Sometimes the biggest roadblock in a transaction is not the clients, but the agent representing them. What steps can you take to keep your negotiations on track, even when the other agent does something dumb to derail them? Find out here.
Sometimes the biggest roadblock in a transaction is not the clients, but the agent representing them. What steps can you take to keep your negotiations on track, even when the other agent does something dumb to derail them?
New, uneducated and incompetent agents are a fact of life in our industry. So are the control freaks who will press their agenda, even if the result is losing the deal.
Here are four examples of how blundering agents contribute to their clients’ uncertainty, make the negotiation more difficult than necessary or squelch the deal entirely.
1. Not shutting up
One of the most important principles in negotiation is, “Shut up and sell.” For decades, I’ve watched agents make an unnecessary remark and unclose a buyer who was ready to write an offer.
For example, a classic deal killer is the agent who points out the “beautiful crystal dining room chandelier” or some other minor feature that the buyers hate.
Another example is the agent who waxes on about what the buyers can to do update the property, even when the buyer likes the property as it is or lacks the money and time to update it.
The bottom line is that the only opinion that matters is the buyer’s opinion. Remember, it’s their house, it’s their mortgage, and it’s their decision. Furthermore, all the flipping shows have conditioned buyers to expect properties to be in move-in condition. Pointing out what can be done results in the buyer deciding to look elsewhere.
2. Taking control of the decision process for clients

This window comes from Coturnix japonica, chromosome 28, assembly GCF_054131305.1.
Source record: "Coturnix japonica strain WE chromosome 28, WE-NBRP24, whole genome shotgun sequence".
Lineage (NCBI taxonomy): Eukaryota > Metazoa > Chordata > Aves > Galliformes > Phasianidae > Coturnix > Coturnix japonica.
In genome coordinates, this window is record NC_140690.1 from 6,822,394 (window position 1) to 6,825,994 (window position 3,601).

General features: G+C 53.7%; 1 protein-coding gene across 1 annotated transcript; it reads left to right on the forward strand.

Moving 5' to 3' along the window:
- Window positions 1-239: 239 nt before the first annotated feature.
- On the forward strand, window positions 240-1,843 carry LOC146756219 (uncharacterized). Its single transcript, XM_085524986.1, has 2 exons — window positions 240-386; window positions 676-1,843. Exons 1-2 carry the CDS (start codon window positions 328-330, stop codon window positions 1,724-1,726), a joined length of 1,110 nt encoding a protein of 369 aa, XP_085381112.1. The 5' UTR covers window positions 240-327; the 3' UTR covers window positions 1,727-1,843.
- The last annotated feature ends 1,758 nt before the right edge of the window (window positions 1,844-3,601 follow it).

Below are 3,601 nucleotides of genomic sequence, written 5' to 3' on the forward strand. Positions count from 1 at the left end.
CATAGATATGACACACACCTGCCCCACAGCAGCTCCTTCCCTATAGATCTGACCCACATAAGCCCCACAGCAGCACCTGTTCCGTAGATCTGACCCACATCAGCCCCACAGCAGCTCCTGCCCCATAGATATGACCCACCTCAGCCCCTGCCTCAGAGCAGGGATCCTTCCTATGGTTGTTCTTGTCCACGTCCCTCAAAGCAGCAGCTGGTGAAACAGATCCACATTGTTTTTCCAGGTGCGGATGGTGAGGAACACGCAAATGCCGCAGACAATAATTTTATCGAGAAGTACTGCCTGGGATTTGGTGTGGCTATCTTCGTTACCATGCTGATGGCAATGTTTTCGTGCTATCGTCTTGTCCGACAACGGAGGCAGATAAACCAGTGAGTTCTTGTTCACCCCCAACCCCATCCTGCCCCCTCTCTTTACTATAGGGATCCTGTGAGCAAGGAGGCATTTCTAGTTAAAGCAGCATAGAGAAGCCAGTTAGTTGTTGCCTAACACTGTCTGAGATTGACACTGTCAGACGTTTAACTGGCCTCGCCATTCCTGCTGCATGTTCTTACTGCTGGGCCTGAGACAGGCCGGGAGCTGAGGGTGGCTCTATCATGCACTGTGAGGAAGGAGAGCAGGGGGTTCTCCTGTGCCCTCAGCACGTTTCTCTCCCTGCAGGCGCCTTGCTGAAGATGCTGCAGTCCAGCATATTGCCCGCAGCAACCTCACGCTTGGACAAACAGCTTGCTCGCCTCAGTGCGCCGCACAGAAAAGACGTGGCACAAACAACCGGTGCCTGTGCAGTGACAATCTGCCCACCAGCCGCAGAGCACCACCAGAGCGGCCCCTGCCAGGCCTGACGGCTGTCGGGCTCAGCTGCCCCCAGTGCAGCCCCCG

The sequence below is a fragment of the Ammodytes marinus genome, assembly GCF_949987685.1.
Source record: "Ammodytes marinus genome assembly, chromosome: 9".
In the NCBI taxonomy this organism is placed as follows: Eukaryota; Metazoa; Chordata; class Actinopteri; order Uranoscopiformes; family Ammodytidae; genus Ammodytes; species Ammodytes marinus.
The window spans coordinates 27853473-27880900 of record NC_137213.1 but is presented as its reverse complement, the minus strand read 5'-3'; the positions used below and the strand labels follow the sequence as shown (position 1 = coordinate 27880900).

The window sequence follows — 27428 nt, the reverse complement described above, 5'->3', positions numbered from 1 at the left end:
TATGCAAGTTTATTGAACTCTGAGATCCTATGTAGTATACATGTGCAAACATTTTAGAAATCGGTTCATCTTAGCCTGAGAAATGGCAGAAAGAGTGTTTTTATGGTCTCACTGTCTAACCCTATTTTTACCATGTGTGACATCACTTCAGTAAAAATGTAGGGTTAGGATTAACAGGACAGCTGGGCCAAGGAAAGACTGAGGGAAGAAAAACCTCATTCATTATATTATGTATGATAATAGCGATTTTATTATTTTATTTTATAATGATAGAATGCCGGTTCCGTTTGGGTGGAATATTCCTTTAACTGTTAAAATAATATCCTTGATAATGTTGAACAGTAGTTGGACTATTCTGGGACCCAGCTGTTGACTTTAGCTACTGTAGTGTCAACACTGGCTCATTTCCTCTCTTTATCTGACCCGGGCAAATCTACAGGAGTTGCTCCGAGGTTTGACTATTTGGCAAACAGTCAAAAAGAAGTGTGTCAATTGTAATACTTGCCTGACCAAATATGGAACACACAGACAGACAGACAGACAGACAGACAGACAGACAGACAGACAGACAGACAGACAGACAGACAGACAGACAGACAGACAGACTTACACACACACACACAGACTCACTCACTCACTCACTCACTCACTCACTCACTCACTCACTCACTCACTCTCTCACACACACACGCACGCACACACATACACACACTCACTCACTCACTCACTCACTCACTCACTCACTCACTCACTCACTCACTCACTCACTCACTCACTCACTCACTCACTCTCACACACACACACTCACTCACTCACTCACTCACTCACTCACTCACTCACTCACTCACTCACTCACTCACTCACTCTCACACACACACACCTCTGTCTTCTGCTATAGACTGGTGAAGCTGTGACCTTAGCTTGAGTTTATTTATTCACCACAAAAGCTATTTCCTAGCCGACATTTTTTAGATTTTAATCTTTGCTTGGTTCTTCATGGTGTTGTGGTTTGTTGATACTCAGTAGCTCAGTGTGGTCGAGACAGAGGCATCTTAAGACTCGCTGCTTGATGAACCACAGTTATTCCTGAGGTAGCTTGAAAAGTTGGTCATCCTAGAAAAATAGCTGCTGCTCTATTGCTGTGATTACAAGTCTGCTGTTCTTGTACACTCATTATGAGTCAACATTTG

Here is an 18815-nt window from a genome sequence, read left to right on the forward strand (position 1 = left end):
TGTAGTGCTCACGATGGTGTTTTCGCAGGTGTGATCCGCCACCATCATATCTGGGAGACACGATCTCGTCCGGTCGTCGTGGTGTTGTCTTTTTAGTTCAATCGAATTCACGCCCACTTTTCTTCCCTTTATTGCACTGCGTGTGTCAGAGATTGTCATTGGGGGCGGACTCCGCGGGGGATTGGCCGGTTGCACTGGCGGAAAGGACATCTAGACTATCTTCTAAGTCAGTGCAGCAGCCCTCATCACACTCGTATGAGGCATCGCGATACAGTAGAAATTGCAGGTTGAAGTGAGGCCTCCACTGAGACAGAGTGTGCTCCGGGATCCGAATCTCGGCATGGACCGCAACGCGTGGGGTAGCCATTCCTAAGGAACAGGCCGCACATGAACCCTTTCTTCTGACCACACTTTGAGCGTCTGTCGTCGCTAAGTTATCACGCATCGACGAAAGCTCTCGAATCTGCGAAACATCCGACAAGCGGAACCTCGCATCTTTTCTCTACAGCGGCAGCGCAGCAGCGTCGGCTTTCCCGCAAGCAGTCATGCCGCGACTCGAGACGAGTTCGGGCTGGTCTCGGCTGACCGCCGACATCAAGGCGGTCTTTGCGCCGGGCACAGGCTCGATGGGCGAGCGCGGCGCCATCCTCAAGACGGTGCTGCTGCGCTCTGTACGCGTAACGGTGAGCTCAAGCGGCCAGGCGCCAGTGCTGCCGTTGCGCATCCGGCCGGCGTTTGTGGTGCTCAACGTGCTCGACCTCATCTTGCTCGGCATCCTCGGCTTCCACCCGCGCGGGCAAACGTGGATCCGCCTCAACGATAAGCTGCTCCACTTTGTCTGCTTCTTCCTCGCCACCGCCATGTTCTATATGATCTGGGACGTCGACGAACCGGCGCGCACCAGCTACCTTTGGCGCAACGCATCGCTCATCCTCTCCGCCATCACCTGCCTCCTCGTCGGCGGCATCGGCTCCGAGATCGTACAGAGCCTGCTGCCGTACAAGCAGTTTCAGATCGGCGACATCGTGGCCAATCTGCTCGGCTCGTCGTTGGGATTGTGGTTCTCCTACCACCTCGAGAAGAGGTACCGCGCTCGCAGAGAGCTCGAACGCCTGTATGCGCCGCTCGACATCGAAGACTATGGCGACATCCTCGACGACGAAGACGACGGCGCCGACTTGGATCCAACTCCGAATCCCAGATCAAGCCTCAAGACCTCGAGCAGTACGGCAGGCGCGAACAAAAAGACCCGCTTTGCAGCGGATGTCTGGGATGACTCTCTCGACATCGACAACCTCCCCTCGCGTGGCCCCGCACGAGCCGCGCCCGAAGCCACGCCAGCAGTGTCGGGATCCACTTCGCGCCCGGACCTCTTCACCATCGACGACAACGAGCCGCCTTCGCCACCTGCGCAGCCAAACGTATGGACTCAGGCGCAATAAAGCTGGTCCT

A “white knight” is an agent who decides to take control of the decision process for their client. You know that you’re dealing with a white knight when the other agent says, “I would never let my clients take an offer that low!” or “There’s no way I would ever let my buyers agree to that contingency.”
I remember dealing with a white knight listing agent who was convinced that his sellers would never take my buyer’s offer. I knew he had a reputation for squelching deals due to his strong need to control.
Here’s what I told him that circumvented that behavior: “My buyers would like to know what the sellers’ exact feedback is about their offer. Consequently, they have requested that we let the sellers look over the offer and that neither of us comment until the sellers have made their comments first. Does that work for you?”
He reluctantly agreed. Of course, the sellers accepted my buyers’ offer, and we closed. Nevertheless, for years after this transaction closed, he would still remind me that he never thought the sellers should have sold the property “at that price.”
To avoid having your clients victimized by a white knight, present your offers in person. The white knight (and many competent agents) will fight you on this. Remember, however, if you’re not present, you’ll never know for sure who is undermining your deal.